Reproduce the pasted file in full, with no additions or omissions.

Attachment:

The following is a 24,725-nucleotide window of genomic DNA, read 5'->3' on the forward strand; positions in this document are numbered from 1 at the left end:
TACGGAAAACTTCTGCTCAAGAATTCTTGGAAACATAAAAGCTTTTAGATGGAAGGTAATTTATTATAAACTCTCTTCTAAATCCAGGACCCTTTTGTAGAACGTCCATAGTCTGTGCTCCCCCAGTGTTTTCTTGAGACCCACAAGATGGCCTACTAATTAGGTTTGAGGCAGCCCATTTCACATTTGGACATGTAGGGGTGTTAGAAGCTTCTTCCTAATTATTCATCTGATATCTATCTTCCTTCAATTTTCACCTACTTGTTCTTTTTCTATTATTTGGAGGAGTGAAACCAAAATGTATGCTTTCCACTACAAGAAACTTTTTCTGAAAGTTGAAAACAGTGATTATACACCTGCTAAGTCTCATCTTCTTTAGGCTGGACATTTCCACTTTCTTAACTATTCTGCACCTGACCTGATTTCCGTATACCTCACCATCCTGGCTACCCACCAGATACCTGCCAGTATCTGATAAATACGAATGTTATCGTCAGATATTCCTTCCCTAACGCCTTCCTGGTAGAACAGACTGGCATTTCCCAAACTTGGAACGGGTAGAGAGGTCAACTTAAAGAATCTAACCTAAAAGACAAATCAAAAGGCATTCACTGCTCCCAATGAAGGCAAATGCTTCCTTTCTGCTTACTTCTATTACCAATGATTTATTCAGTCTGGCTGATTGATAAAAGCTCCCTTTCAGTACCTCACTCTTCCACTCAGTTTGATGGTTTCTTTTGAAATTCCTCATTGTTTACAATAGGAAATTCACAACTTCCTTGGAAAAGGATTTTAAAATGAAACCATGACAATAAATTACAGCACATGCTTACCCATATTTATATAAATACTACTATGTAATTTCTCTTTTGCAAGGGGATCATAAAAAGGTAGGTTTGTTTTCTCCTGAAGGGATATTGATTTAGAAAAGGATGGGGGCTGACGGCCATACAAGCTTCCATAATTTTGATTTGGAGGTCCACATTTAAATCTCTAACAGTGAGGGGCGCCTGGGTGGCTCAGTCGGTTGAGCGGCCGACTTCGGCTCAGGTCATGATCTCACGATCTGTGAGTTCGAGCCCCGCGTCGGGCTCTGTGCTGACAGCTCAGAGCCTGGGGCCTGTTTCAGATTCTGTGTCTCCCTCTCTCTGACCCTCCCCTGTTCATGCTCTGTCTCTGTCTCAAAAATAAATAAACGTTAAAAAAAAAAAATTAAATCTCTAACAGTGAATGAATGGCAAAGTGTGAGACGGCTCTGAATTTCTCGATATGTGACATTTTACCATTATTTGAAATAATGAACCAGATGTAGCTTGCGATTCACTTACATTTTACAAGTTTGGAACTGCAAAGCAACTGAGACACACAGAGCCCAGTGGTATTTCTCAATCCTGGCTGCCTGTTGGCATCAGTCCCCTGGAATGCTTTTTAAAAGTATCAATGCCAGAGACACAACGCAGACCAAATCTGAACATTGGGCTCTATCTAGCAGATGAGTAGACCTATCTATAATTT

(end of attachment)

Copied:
The following is a 24,725-nucleotide window of genomic DNA, read 5'->3' on the forward strand; positions in this document are numbered from 1 at the left end:
TACGGAAAACTTCTGCTCAAGAATTCTTGGAAACATAAAAGCTTTTAGATGGAAGGTAATTTATTATAAACTCTCTTCTAAATCCAGGACCCTTTTGTAGAACGTCCATAGTCTGTGCTCCCCCAGTGTTTTCTTGAGACCCACAAGATGGCCTACTAATTAGGTTTGAGGCAGCCCATTTCACATTTGGACATGTAGGGGTGTTAGAAGCTTCTTCCTAATTATTCATCTGATATCTATCTTCCTTCAATTTTCACCTACTTGTTCTTTTTCTATTATTTGGAGGAGTGAAACCAAAATGTATGCTTTCCACTACAAGAAACTTTTTCTGAAAGTTGAAAACAGTGATTATACACCTGCTAAGTCTCATCTTCTTTAGGCTGGACATTTCCACTTTCTTAACTATTCTGCACCTGACCTGATTTCCGTATACCTCACCATCCTGGCTACCCACCAGATACCTGCCAGTATCTGATAAATACGAATGTTATCGTCAGATATTCCTTCCCTAACGCCTTCCTGGTAGAACAGACTGGCATTTCCCAAACTTGGAACGGGTAGAGAGGTCAACTTAAAGAATCTAACCTAAAAGACAAATCAAAAGGCATTCACTGCTCCCAATGAAGGCAAATGCTTCCTTTCTGCTTACTTCTATTACCAATGATTTATTCAGTCTGGCTGATTGATAAAAGCTCCCTTTCAGTACCTCACTCTTCCACTCAGTTTGATGGTTTCTTTTGAAATTCCTCATTGTTTACAATAGGAAATTCACAACTTCCTTGGAAAAGGATTTTAAAATGAAACCATGACAATAAATTACAGCACATGCTTACCCATATTTATATAAATACTACTATGTAATTTCTCTTTTGCAAGGGGATCATAAAAAGGTAGGTTTGTTTTCTCCTGAAGGGATATTGATTTAGAAAAGGATGGGGGCTGACGGCCATACAAGCTTCCATAATTTTGATTTGGAGGTCCACATTTAAATCTCTAACAGTGAGGGGCGCCTGGGTGGCTCAGTCGGTTGAGCGGCCGACTTCGGCTCAGGTCATGATCTCACGATCTGTGAGTTCGAGCCCCGCGTCGGGCTCTGTGCTGACAGCTCAGAGCCTGGGGCCTGTTTCAGATTCTGTGTCTCCCTCTCTCTGACCCTCCCCTGTTCATGCTCTGTCTCTGTCTCAAAAATAAATAAACGTTAAAAAAAAAAAATTAAATCTCTAACAGTGAATGAATGGCAAAGTGTGAGACGGCTCTGAATTTCTCGATATGTGACATTTTACCATTATTTGAAATAATGAACCAGATGTAGCTTGCGATTCACTTACATTTTACAAGTTTGGAACTGCAAAGCAACTGAGACACACAGAGCCCAGTGGTATTTCTCAATCCTGGCTGCCTGTTGGCATCAGTCCCCTGGAATGCTTTTTAAAAGTATCAATGCCAGAGACACAACGCAGACCAAATCTGAACATTGGGCTCTATCTAGCAGATGAGTAGACCTATCTATAATTT